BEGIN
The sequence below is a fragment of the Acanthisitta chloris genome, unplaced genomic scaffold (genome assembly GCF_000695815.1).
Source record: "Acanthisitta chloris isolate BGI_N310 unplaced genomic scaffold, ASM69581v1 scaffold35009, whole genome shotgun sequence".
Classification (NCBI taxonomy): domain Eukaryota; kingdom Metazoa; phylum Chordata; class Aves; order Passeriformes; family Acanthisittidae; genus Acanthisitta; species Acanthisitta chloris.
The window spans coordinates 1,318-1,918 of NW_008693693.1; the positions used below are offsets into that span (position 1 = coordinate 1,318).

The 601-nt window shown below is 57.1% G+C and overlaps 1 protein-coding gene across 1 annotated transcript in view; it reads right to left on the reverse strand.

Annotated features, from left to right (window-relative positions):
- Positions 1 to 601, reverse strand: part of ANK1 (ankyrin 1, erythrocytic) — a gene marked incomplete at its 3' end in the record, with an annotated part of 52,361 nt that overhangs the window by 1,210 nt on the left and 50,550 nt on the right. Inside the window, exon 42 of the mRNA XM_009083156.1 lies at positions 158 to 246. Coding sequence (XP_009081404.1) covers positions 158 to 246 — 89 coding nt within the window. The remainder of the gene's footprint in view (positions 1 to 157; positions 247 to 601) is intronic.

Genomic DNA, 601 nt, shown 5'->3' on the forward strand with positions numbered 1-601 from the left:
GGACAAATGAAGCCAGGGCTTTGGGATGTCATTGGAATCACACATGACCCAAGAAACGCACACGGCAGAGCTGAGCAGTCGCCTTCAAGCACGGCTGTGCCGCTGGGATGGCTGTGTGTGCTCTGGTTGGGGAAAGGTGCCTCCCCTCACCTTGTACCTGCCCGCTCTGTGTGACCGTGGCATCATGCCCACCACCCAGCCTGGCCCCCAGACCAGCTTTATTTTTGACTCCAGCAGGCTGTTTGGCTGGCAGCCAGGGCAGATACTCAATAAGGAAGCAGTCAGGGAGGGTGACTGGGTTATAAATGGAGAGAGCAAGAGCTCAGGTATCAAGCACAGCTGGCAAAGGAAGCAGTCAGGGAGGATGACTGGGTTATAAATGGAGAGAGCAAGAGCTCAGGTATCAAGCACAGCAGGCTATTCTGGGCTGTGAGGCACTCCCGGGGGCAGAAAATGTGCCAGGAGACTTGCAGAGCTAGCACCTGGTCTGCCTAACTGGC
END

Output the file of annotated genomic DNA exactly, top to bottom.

The sequence below is a fragment of the Acanthisitta chloris genome, unplaced genomic scaffold (genome assembly GCF_000695815.1).
Source record: "Acanthisitta chloris isolate BGI_N310 unplaced genomic scaffold, ASM69581v1 scaffold35009, whole genome shotgun sequence".
Classification (NCBI taxonomy): domain Eukaryota; kingdom Metazoa; phylum Chordata; class Aves; order Passeriformes; family Acanthisittidae; genus Acanthisitta; species Acanthisitta chloris.
The window spans coordinates 1,318-1,918 of NW_008693693.1; the positions used below are offsets into that span (position 1 = coordinate 1,318).

The 601-nt window shown below is 57.1% G+C and overlaps 1 protein-coding gene across 1 annotated transcript in view; it reads right to left on the reverse strand.

Annotated features, from left to right (window-relative positions):
- Positions 1 to 601, reverse strand: part of ANK1 (ankyrin 1, erythrocytic) — a gene marked incomplete at its 3' end in the record, with an annotated part of 52,361 nt that overhangs the window by 1,210 nt on the left and 50,550 nt on the right. Inside the window, exon 42 of the mRNA XM_009083156.1 lies at positions 158 to 246. Coding sequence (XP_009081404.1) covers positions 158 to 246 — 89 coding nt within the window. The remainder of the gene's footprint in view (positions 1 to 157; positions 247 to 601) is intronic.

Genomic DNA, 601 nt, shown 5'->3' on the forward strand with positions numbered 1-601 from the left:
GGACAAATGAAGCCAGGGCTTTGGGATGTCATTGGAATCACACATGACCCAAGAAACGCACACGGCAGAGCTGAGCAGTCGCCTTCAAGCACGGCTGTGCCGCTGGGATGGCTGTGTGTGCTCTGGTTGGGGAAAGGTGCCTCCCCTCACCTTGTACCTGCCCGCTCTGTGTGACCGTGGCATCATGCCCACCACCCAGCCTGGCCCCCAGACCAGCTTTATTTTTGACTCCAGCAGGCTGTTTGGCTGGCAGCCAGGGCAGATACTCAATAAGGAAGCAGTCAGGGAGGGTGACTGGGTTATAAATGGAGAGAGCAAGAGCTCAGGTATCAAGCACAGCTGGCAAAGGAAGCAGTCAGGGAGGATGACTGGGTTATAAATGGAGAGAGCAAGAGCTCAGGTATCAAGCACAGCAGGCTATTCTGGGCTGTGAGGCACTCCCGGGGGCAGAAAATGTGCCAGGAGACTTGCAGAGCTAGCACCTGGTCTGCCTAACTGGC